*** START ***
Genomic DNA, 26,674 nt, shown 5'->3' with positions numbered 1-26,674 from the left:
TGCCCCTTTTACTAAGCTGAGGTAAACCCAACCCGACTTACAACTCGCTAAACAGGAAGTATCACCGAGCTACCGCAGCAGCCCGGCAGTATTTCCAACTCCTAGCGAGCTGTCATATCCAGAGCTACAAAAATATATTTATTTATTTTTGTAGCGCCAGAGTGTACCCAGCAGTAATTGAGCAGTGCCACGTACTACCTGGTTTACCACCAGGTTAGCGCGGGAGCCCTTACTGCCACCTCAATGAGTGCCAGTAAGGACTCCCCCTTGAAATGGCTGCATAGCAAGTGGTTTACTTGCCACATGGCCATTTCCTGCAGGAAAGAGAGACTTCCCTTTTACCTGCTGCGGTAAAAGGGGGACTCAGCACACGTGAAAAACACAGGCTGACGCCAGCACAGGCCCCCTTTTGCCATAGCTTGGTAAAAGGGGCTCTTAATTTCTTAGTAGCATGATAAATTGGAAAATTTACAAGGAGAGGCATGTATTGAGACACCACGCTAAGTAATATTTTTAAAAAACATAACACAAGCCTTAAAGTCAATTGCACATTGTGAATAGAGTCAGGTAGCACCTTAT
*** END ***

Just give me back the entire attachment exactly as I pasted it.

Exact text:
Genomic DNA, 26,674 nt, shown 5'->3' with positions numbered 1-26,674 from the left:
TGCCCCTTTTACTAAGCTGAGGTAAACCCAACCCGACTTACAACTCGCTAAACAGGAAGTATCACCGAGCTACCGCAGCAGCCCGGCAGTATTTCCAACTCCTAGCGAGCTGTCATATCCAGAGCTACAAAAATATATTTATTTATTTTTGTAGCGCCAGAGTGTACCCAGCAGTAATTGAGCAGTGCCACGTACTACCTGGTTTACCACCAGGTTAGCGCGGGAGCCCTTACTGCCACCTCAATGAGTGCCAGTAAGGACTCCCCCTTGAAATGGCTGCATAGCAAGTGGTTTACTTGCCACATGGCCATTTCCTGCAGGAAAGAGAGACTTCCCTTTTACCTGCTGCGGTAAAAGGGGGACTCAGCACACGTGAAAAACACAGGCTGACGCCAGCACAGGCCCCCTTTTGCCATAGCTTGGTAAAAGGGGCTCTTAATTTCTTAGTAGCATGATAAATTGGAAAATTTACAAGGAGAGGCATGTATTGAGACACCACGCTAAGTAATATTTTTAAAAAACATAACACAAGCCTTAAAGTCAATTGCACATTGTGAATAGAGTCAGGTAGCACCTTAT